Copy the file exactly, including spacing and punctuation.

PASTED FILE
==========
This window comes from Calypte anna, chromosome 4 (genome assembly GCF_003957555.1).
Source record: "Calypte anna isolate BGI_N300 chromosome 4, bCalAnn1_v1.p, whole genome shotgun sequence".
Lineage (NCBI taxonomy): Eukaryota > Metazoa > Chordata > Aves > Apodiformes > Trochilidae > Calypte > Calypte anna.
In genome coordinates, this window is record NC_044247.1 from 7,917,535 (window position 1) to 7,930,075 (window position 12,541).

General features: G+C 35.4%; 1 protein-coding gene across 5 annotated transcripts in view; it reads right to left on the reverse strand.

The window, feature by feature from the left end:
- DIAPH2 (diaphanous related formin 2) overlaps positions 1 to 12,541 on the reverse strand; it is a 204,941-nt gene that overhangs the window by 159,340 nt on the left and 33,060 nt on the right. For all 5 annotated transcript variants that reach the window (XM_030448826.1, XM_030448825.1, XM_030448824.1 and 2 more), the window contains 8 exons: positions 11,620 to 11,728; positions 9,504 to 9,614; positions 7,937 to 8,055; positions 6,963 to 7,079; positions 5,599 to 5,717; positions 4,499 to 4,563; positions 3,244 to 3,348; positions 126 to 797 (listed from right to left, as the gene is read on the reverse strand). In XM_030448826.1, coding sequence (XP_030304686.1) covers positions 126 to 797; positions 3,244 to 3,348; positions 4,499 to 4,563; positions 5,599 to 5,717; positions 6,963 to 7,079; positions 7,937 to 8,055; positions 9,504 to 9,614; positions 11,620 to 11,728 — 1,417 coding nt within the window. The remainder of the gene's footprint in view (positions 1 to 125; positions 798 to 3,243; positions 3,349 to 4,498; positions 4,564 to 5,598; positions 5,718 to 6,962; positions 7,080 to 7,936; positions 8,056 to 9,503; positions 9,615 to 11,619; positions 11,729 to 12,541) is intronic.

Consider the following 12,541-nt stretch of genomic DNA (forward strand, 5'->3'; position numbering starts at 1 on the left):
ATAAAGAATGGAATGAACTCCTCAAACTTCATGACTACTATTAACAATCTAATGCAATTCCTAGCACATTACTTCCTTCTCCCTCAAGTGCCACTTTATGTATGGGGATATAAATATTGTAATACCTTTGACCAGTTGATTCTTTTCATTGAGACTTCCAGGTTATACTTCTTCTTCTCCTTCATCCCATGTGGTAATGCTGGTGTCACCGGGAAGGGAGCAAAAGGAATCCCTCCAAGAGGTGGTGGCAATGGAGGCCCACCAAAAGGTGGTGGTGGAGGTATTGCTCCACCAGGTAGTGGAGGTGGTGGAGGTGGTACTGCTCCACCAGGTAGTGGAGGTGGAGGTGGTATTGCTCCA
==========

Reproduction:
This window comes from Calypte anna, chromosome 4 (genome assembly GCF_003957555.1).
Source record: "Calypte anna isolate BGI_N300 chromosome 4, bCalAnn1_v1.p, whole genome shotgun sequence".
Lineage (NCBI taxonomy): Eukaryota > Metazoa > Chordata > Aves > Apodiformes > Trochilidae > Calypte > Calypte anna.
In genome coordinates, this window is record NC_044247.1 from 7,917,535 (window position 1) to 7,930,075 (window position 12,541).

General features: G+C 35.4%; 1 protein-coding gene across 5 annotated transcripts in view; it reads right to left on the reverse strand.

The window, feature by feature from the left end:
- DIAPH2 (diaphanous related formin 2) overlaps positions 1 to 12,541 on the reverse strand; it is a 204,941-nt gene that overhangs the window by 159,340 nt on the left and 33,060 nt on the right. For all 5 annotated transcript variants that reach the window (XM_030448826.1, XM_030448825.1, XM_030448824.1 and 2 more), the window contains 8 exons: positions 11,620 to 11,728; positions 9,504 to 9,614; positions 7,937 to 8,055; positions 6,963 to 7,079; positions 5,599 to 5,717; positions 4,499 to 4,563; positions 3,244 to 3,348; positions 126 to 797 (listed from right to left, as the gene is read on the reverse strand). In XM_030448826.1, coding sequence (XP_030304686.1) covers positions 126 to 797; positions 3,244 to 3,348; positions 4,499 to 4,563; positions 5,599 to 5,717; positions 6,963 to 7,079; positions 7,937 to 8,055; positions 9,504 to 9,614; positions 11,620 to 11,728 — 1,417 coding nt within the window. The remainder of the gene's footprint in view (positions 1 to 125; positions 798 to 3,243; positions 3,349 to 4,498; positions 4,564 to 5,598; positions 5,718 to 6,962; positions 7,080 to 7,936; positions 8,056 to 9,503; positions 9,615 to 11,619; positions 11,729 to 12,541) is intronic.

Consider the following 12,541-nt stretch of genomic DNA (forward strand, 5'->3'; position numbering starts at 1 on the left):
ATAAAGAATGGAATGAACTCCTCAAACTTCATGACTACTATTAACAATCTAATGCAATTCCTAGCACATTACTTCCTTCTCCCTCAAGTGCCACTTTATGTATGGGGATATAAATATTGTAATACCTTTGACCAGTTGATTCTTTTCATTGAGACTTCCAGGTTATACTTCTTCTTCTCCTTCATCCCATGTGGTAATGCTGGTGTCACCGGGAAGGGAGCAAAAGGAATCCCTCCAAGAGGTGGTGGCAATGGAGGCCCACCAAAAGGTGGTGGTGGAGGTATTGCTCCACCAGGTAGTGGAGGTGGTGGAGGTGGTACTGCTCCACCAGGTAGTGGAGGTGGAGGTGGTATTGCTCCA